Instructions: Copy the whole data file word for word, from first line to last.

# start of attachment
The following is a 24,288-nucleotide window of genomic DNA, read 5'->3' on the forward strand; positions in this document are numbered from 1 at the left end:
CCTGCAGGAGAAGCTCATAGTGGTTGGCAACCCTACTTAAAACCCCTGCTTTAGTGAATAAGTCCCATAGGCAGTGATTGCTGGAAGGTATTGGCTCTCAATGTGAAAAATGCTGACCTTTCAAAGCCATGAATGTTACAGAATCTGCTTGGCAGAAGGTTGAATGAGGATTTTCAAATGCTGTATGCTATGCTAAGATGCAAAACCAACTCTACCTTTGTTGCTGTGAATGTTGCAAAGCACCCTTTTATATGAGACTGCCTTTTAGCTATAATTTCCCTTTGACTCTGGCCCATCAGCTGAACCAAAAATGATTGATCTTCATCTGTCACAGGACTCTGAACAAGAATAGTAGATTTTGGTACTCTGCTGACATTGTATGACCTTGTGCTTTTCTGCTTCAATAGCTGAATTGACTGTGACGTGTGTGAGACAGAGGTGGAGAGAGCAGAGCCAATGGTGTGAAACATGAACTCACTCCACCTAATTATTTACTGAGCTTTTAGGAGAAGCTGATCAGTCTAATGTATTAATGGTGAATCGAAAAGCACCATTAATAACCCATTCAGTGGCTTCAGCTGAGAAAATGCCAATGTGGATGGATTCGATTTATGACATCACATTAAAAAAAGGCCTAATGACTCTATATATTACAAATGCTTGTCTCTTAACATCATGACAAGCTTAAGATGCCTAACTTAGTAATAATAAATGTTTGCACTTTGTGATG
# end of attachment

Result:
The following is a 24,288-nucleotide window of genomic DNA, read 5'->3' on the forward strand; positions in this document are numbered from 1 at the left end:
CCTGCAGGAGAAGCTCATAGTGGTTGGCAACCCTACTTAAAACCCCTGCTTTAGTGAATAAGTCCCATAGGCAGTGATTGCTGGAAGGTATTGGCTCTCAATGTGAAAAATGCTGACCTTTCAAAGCCATGAATGTTACAGAATCTGCTTGGCAGAAGGTTGAATGAGGATTTTCAAATGCTGTATGCTATGCTAAGATGCAAAACCAACTCTACCTTTGTTGCTGTGAATGTTGCAAAGCACCCTTTTATATGAGACTGCCTTTTAGCTATAATTTCCCTTTGACTCTGGCCCATCAGCTGAACCAAAAATGATTGATCTTCATCTGTCACAGGACTCTGAACAAGAATAGTAGATTTTGGTACTCTGCTGACATTGTATGACCTTGTGCTTTTCTGCTTCAATAGCTGAATTGACTGTGACGTGTGTGAGACAGAGGTGGAGAGAGCAGAGCCAATGGTGTGAAACATGAACTCACTCCACCTAATTATTTACTGAGCTTTTAGGAGAAGCTGATCAGTCTAATGTATTAATGGTGAATCGAAAAGCACCATTAATAACCCATTCAGTGGCTTCAGCTGAGAAAATGCCAATGTGGATGGATTCGATTTATGACATCACATTAAAAAAAGGCCTAATGACTCTATATATTACAAATGCTTGTCTCTTAACATCATGACAAGCTTAAGATGCCTAACTTAGTAATAATAAATGTTTGCACTTTGTGATG